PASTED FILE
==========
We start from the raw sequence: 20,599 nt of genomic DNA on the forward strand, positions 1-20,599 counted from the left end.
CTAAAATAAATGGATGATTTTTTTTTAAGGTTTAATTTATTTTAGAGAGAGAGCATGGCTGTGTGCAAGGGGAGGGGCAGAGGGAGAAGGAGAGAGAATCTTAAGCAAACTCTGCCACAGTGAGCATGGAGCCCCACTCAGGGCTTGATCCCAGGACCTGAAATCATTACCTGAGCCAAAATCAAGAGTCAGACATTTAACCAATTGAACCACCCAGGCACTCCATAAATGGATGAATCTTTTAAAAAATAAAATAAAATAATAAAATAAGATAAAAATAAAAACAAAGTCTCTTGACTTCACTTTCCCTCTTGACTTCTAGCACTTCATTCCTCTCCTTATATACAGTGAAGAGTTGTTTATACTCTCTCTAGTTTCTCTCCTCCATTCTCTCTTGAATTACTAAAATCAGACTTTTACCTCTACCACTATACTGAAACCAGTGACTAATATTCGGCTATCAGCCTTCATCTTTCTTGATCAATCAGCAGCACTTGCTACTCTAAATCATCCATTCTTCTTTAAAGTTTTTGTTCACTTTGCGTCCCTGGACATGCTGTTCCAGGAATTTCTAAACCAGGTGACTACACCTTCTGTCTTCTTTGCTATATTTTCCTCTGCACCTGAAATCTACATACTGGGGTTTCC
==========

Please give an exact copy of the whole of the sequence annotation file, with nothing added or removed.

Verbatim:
We start from the raw sequence: 20,599 nt of genomic DNA on the forward strand, positions 1-20,599 counted from the left end.
CTAAAATAAATGGATGATTTTTTTTTAAGGTTTAATTTATTTTAGAGAGAGAGCATGGCTGTGTGCAAGGGGAGGGGCAGAGGGAGAAGGAGAGAGAATCTTAAGCAAACTCTGCCACAGTGAGCATGGAGCCCCACTCAGGGCTTGATCCCAGGACCTGAAATCATTACCTGAGCCAAAATCAAGAGTCAGACATTTAACCAATTGAACCACCCAGGCACTCCATAAATGGATGAATCTTTTAAAAAATAAAATAAAATAATAAAATAAGATAAAAATAAAAACAAAGTCTCTTGACTTCACTTTCCCTCTTGACTTCTAGCACTTCATTCCTCTCCTTATATACAGTGAAGAGTTGTTTATACTCTCTCTAGTTTCTCTCCTCCATTCTCTCTTGAATTACTAAAATCAGACTTTTACCTCTACCACTATACTGAAACCAGTGACTAATATTCGGCTATCAGCCTTCATCTTTCTTGATCAATCAGCAGCACTTGCTACTCTAAATCATCCATTCTTCTTTAAAGTTTTTGTTCACTTTGCGTCCCTGGACATGCTGTTCCAGGAATTTCTAAACCAGGTGACTACACCTTCTGTCTTCTTTGCTATATTTTCCTCTGCACCTGAAATCTACATACTGGGGTTTCC